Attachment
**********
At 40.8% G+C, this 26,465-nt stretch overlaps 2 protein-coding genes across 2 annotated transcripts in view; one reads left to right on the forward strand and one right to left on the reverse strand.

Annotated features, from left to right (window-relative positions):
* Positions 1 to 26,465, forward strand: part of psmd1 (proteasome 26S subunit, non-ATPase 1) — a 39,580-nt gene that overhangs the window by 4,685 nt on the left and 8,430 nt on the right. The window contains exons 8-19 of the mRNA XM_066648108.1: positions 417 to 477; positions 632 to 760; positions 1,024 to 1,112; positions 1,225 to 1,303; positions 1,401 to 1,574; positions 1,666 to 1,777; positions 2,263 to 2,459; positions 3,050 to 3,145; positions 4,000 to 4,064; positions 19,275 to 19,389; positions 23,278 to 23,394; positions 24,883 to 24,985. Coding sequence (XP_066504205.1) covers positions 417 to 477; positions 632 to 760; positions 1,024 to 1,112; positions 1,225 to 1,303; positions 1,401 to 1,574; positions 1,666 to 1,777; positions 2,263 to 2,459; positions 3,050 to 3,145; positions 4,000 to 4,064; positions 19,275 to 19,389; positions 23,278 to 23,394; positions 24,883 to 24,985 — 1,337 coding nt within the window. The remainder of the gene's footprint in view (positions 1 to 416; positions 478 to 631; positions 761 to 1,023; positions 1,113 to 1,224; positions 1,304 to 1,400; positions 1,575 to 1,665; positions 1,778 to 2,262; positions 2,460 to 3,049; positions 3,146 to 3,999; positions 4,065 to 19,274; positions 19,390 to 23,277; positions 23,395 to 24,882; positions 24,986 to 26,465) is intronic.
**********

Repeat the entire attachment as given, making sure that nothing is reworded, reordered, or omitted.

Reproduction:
At 40.8% G+C, this 26,465-nt stretch overlaps 2 protein-coding genes across 2 annotated transcripts in view; one reads left to right on the forward strand and one right to left on the reverse strand.

Annotated features, from left to right (window-relative positions):
* Positions 1 to 26,465, forward strand: part of psmd1 (proteasome 26S subunit, non-ATPase 1) — a 39,580-nt gene that overhangs the window by 4,685 nt on the left and 8,430 nt on the right. The window contains exons 8-19 of the mRNA XM_066648108.1: positions 417 to 477; positions 632 to 760; positions 1,024 to 1,112; positions 1,225 to 1,303; positions 1,401 to 1,574; positions 1,666 to 1,777; positions 2,263 to 2,459; positions 3,050 to 3,145; positions 4,000 to 4,064; positions 19,275 to 19,389; positions 23,278 to 23,394; positions 24,883 to 24,985. Coding sequence (XP_066504205.1) covers positions 417 to 477; positions 632 to 760; positions 1,024 to 1,112; positions 1,225 to 1,303; positions 1,401 to 1,574; positions 1,666 to 1,777; positions 2,263 to 2,459; positions 3,050 to 3,145; positions 4,000 to 4,064; positions 19,275 to 19,389; positions 23,278 to 23,394; positions 24,883 to 24,985 — 1,337 coding nt within the window. The remainder of the gene's footprint in view (positions 1 to 416; positions 478 to 631; positions 761 to 1,023; positions 1,113 to 1,224; positions 1,304 to 1,400; positions 1,575 to 1,665; positions 1,778 to 2,262; positions 2,460 to 3,049; positions 3,146 to 3,999; positions 4,065 to 19,274; positions 19,390 to 23,277; positions 23,395 to 24,882; positions 24,986 to 26,465) is intronic.